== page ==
• Perfect your agenda. Simply having an agenda is not enough. The relevance and importance of what’s on it, and how you facilitate discussion of the agenda items, is what matters. Set the stage for inclusion and effectiveness by asking attendees for input on the agenda ahead of time. You can also organize your agenda with a set of questions to be answered, instead of a list of topics to be covered. This can help you clarify who to invite and how long the meeting should be. Plus, if you can’t come up with questions, you probably don’t need a meeting. 
  • Add pressure. Meetings are more effective when they are tighter. According to Parkinson's law, work expands to fill the amount of time dedicated to it. In addition, groups work more optimally when they are under pressure, so don’t hesitate to make meetings 20, 25, or 45 minutes. Another idea is to have standing meetings start at “odd” times, such as 8 minutes after the hour. This naturally shortens meetings and helps folks arrive on time because they are more likely to remember the strange start time. In doing so, you give your team the greatest gift of all: time.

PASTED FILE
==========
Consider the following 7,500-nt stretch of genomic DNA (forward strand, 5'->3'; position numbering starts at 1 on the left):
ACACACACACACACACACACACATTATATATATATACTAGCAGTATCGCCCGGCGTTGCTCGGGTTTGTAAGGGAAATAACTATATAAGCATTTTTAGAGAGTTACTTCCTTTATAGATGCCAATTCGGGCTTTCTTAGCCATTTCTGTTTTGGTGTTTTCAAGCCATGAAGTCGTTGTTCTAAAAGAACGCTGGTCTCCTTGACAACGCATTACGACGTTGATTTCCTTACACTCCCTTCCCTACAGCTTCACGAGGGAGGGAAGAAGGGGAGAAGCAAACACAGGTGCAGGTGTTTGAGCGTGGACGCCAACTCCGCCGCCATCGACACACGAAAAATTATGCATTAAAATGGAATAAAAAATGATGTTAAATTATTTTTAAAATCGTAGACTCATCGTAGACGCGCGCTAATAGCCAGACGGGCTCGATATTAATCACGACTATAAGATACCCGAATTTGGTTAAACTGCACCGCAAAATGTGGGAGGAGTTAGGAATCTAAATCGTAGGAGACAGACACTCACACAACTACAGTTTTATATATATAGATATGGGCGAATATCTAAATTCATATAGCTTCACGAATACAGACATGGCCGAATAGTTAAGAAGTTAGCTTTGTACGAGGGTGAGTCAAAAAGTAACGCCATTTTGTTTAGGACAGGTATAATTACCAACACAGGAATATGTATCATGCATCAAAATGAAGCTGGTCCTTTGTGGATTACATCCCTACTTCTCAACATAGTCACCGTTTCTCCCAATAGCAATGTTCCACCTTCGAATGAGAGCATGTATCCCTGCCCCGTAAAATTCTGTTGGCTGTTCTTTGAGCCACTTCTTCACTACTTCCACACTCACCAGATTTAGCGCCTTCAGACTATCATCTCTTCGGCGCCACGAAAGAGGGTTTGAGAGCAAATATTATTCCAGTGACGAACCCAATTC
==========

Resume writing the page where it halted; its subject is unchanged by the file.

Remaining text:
• Use video. Asking attendees to turn their video on increases engagement. But, Zoom fatigue is real. By shrinking meeting times, holding fewer meetings, and making those that do happen more effective, you can combat meeting exhaustion. Another solution is to encourage your team to turn off self-view mode as research shows that looking at ourselves is mentally taxing. 

2. Inspire strong performances

  • Set the mood. As a meeting leader, your mood matters. It’s contagious for other members and greatly impacts the creation of a positive meeting environment. However, you do not need to be artificially positive. Even in difficult situations, you can genuinely display energy, appreciation, and gratitude. 
  • Actively facilitate. Embrace the role of facilitator. Bring attendees into the conversation. Instead of generically asking, “does anyone have comments,” speak directly to someone to gather their thoughts. Do not let an attendee go off topic, kindly interrupt so that others can engage. In a big meeting, bring in more voices by encouraging people to use the chat. You can assign someone to monitor the chat if it's too much on your plate as the meeting leader.